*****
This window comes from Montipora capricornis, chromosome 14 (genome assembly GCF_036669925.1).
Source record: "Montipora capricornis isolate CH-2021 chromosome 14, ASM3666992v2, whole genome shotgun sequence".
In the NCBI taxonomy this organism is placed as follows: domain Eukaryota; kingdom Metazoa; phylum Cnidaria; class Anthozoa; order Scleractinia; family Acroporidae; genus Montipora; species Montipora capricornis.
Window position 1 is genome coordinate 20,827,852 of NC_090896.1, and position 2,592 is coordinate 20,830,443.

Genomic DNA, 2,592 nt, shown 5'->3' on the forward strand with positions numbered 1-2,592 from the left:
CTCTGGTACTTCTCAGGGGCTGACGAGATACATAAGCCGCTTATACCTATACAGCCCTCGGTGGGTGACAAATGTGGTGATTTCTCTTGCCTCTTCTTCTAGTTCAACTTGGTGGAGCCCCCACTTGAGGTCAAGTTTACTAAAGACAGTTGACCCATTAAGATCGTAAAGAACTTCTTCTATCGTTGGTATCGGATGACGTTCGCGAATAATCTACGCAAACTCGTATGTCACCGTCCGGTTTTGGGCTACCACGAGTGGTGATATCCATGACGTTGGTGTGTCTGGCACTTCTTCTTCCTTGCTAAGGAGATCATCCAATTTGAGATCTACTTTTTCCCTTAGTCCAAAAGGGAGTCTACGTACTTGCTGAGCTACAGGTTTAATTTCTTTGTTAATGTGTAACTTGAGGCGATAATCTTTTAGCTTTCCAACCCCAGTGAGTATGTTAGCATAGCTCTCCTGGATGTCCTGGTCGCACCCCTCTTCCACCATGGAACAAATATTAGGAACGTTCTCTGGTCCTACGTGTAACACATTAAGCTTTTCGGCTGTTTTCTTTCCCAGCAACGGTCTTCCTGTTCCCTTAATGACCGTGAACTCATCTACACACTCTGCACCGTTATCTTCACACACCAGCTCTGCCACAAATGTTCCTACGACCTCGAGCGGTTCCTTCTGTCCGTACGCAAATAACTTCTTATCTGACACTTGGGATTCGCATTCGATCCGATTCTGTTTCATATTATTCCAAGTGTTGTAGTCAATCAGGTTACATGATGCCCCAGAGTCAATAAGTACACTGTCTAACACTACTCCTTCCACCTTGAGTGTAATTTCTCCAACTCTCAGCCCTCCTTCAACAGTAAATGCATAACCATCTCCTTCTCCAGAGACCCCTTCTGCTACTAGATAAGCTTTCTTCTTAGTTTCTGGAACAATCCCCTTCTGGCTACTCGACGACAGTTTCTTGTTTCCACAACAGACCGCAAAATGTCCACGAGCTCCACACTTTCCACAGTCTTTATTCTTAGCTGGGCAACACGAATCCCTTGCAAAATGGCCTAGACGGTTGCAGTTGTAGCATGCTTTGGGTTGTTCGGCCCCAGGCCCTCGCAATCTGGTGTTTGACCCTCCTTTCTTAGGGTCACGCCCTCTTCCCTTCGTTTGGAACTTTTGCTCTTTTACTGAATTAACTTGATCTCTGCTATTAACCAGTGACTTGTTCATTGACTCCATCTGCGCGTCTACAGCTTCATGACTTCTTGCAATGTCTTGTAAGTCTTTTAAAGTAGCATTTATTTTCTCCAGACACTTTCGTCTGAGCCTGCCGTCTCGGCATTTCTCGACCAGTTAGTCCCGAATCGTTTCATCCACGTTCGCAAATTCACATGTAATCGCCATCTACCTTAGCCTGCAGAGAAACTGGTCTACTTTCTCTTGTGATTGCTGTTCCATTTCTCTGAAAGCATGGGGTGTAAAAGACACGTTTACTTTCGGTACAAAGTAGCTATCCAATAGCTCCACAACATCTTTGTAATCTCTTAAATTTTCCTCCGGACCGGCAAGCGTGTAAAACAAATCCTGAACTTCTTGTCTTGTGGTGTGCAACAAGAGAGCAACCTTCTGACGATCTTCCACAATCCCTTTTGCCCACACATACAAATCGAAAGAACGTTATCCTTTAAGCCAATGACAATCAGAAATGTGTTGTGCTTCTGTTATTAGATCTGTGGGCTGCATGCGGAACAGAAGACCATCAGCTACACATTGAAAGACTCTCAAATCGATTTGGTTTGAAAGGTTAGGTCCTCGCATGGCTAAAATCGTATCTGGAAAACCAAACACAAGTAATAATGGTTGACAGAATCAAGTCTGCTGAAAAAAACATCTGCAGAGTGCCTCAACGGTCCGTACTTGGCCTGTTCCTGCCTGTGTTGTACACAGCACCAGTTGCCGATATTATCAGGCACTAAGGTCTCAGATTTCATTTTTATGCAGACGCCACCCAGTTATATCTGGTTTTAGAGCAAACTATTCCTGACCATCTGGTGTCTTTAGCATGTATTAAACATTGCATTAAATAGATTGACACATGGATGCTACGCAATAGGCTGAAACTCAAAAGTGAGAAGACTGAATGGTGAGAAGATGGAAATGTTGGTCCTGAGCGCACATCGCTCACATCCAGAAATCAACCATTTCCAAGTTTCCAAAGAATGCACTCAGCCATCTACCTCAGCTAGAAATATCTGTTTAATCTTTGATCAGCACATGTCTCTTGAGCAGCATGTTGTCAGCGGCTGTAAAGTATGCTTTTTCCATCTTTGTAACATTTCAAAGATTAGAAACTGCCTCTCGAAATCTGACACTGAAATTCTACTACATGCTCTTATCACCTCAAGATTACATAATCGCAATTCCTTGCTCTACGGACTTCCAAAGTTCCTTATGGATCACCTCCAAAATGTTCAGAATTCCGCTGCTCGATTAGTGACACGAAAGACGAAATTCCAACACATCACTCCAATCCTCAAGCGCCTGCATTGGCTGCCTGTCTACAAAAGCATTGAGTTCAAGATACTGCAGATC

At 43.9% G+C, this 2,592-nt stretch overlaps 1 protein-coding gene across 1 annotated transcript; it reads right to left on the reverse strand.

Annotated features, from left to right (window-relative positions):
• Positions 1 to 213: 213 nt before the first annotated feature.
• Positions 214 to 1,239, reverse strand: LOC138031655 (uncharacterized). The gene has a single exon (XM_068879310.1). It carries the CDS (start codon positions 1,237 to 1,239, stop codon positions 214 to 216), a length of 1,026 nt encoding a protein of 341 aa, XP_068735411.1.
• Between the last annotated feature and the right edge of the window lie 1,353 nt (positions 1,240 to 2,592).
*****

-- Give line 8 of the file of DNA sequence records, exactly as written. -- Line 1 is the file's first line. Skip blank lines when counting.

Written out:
Annotated features, from left to right (window-relative positions):